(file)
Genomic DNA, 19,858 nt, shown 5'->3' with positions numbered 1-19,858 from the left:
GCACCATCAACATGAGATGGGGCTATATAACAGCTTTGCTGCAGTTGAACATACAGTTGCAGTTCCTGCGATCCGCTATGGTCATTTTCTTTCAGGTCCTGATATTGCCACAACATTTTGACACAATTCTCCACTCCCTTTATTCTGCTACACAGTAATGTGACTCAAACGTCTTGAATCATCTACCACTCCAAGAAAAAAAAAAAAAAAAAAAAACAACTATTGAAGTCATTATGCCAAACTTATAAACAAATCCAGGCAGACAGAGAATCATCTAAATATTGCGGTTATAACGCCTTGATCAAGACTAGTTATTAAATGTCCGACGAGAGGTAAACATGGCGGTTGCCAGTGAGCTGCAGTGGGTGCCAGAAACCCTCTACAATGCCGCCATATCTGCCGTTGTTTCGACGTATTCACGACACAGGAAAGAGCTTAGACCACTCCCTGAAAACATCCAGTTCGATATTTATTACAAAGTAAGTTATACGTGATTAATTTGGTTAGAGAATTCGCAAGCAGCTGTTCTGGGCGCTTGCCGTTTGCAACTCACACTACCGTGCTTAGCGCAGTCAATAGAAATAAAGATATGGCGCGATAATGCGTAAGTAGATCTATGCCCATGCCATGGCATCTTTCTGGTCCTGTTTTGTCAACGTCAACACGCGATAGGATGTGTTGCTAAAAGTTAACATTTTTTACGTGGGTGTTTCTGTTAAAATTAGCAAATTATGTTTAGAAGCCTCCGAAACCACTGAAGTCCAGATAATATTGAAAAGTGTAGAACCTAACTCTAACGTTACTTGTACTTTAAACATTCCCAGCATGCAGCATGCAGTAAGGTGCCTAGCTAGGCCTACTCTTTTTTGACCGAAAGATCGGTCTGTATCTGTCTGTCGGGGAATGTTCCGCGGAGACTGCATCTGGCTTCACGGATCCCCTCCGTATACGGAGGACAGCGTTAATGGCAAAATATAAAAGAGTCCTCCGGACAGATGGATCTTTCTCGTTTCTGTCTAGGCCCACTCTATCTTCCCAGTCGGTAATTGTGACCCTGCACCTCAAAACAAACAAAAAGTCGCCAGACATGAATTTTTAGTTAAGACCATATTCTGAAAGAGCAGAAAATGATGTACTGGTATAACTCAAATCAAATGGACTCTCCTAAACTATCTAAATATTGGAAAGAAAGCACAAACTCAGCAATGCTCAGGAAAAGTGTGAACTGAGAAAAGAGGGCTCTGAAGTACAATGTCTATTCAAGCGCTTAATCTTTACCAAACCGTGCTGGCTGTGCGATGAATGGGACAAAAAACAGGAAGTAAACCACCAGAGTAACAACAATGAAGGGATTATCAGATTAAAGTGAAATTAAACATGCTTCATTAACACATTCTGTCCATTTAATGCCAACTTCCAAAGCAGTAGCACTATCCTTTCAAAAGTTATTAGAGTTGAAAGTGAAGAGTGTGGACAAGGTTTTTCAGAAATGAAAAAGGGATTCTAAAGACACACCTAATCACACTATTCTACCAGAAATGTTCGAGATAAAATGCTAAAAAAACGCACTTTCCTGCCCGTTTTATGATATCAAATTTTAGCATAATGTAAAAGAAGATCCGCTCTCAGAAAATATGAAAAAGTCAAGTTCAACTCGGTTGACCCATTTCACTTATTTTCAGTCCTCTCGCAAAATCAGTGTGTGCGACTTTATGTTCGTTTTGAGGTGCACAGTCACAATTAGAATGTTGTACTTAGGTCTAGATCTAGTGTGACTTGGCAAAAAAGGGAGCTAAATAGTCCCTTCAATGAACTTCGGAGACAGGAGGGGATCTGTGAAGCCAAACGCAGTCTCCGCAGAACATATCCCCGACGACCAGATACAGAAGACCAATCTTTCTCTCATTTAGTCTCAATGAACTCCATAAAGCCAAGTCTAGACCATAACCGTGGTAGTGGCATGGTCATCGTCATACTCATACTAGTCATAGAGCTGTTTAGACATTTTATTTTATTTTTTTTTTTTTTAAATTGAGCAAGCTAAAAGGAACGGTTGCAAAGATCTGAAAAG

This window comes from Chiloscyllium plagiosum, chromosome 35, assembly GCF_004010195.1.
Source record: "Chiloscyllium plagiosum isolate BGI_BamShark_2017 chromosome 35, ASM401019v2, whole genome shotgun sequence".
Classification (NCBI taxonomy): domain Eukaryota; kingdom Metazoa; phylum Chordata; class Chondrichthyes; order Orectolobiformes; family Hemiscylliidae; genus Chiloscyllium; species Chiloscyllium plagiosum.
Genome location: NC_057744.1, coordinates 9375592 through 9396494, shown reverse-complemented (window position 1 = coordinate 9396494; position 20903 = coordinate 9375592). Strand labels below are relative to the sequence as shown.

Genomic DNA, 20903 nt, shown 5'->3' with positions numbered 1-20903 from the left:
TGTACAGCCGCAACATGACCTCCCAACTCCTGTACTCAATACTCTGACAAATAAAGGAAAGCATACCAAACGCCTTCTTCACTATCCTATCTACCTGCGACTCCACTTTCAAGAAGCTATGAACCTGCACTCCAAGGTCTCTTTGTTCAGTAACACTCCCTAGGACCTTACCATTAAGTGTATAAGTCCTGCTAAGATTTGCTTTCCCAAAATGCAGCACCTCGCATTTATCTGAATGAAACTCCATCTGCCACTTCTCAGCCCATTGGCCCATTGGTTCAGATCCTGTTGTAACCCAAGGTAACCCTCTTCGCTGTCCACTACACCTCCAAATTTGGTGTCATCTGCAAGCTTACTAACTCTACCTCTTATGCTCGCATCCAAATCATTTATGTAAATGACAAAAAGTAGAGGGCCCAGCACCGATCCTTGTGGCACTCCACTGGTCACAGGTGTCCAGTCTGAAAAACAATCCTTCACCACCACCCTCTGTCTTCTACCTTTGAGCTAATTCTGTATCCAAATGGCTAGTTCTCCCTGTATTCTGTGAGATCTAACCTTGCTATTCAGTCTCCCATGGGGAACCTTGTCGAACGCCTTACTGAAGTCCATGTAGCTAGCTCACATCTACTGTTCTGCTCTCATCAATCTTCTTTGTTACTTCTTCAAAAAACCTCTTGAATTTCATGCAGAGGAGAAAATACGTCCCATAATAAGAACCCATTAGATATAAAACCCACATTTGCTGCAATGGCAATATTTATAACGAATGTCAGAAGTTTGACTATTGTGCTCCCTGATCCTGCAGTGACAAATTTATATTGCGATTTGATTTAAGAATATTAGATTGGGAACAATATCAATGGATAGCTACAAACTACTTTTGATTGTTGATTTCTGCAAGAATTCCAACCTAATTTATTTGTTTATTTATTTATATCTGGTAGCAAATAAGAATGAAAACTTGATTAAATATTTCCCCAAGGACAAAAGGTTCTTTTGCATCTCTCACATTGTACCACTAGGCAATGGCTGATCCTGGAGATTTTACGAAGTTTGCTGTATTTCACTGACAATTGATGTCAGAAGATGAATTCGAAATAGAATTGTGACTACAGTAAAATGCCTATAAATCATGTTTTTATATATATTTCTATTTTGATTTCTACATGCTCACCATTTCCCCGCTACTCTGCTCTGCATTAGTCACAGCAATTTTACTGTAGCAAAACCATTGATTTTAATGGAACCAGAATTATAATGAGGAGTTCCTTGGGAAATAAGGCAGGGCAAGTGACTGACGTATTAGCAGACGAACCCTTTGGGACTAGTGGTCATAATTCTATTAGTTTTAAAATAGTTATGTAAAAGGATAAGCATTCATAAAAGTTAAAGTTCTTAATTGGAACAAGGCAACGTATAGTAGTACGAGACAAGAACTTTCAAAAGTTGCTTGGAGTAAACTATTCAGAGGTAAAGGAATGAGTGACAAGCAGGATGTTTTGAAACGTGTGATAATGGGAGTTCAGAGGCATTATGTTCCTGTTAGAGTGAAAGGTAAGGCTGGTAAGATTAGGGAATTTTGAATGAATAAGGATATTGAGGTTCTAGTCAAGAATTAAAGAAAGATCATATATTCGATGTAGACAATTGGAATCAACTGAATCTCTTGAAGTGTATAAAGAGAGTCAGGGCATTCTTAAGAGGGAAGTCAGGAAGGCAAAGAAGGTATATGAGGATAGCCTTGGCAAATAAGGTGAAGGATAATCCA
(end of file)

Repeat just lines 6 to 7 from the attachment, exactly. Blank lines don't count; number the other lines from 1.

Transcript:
Genome location: NC_057744.1, coordinates 9375592 through 9396494, shown reverse-complemented (window position 1 = coordinate 9396494; position 20903 = coordinate 9375592). Strand labels below are relative to the sequence as shown.

Genomic DNA, 20903 nt, shown 5'->3' with positions numbered 1-20903 from the left: